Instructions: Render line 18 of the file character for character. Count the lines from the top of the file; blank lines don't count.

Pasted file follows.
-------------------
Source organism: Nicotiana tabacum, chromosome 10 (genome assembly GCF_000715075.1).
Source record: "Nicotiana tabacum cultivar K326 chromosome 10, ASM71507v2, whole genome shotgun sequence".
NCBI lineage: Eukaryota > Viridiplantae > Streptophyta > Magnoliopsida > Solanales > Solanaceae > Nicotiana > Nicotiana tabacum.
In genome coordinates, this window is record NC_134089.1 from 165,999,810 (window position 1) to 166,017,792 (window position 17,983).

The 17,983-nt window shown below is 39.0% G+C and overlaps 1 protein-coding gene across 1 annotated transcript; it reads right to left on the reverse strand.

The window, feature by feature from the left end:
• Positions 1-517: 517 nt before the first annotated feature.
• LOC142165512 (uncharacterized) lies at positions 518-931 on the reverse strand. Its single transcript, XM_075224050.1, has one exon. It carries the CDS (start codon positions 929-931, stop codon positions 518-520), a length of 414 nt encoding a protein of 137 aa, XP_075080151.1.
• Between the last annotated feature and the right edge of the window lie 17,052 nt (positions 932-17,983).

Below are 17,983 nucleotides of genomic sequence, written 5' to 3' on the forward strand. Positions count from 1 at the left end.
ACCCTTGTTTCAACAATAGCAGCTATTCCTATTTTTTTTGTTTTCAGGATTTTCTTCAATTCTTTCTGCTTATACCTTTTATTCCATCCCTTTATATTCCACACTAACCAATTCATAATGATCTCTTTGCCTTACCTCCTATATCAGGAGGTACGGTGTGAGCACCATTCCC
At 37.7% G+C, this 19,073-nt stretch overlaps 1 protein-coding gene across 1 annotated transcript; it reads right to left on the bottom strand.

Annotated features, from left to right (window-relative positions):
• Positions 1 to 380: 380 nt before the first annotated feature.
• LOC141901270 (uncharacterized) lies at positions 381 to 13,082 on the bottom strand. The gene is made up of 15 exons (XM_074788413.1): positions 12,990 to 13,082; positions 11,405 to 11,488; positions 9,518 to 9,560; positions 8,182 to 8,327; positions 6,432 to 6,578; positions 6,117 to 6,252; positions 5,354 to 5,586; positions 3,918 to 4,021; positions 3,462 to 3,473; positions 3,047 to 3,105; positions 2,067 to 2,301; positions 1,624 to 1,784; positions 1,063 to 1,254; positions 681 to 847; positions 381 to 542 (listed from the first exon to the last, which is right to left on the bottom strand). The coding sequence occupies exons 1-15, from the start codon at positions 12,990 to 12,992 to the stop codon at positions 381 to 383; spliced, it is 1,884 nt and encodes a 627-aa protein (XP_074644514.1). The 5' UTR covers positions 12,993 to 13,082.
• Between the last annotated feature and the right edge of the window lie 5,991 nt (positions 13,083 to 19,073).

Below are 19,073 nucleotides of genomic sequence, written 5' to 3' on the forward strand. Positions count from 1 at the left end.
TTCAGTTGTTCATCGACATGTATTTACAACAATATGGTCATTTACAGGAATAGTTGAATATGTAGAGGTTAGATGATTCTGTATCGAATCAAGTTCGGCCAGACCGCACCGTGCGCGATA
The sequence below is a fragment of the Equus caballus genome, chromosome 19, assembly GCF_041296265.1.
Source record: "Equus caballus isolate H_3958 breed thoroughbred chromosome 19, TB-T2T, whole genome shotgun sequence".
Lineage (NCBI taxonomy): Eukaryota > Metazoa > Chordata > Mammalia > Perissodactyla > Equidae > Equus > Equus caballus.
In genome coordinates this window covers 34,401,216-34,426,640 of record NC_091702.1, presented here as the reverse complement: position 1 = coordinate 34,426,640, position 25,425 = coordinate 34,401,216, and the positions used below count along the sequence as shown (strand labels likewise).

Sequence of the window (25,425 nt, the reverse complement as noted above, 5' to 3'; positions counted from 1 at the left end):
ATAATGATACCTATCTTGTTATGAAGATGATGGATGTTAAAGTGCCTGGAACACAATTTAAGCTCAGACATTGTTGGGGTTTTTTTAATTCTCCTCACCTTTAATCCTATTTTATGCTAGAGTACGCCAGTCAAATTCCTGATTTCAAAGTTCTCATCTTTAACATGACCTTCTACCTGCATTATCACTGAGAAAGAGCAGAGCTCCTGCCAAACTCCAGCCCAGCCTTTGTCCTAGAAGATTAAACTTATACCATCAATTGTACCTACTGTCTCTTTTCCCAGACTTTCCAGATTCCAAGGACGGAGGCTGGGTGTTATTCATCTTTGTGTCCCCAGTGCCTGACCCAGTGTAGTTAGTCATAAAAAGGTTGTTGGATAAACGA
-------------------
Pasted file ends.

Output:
TTCAGTTGTTCATCGACATGTATTTACAACAATATGGTCATTTACAGGAATAGTTGAATATGTAGAGGTTAGATGATTCTGTATCGAATCAAGTTCGGCCAGACCGCACCGTGCGCGATA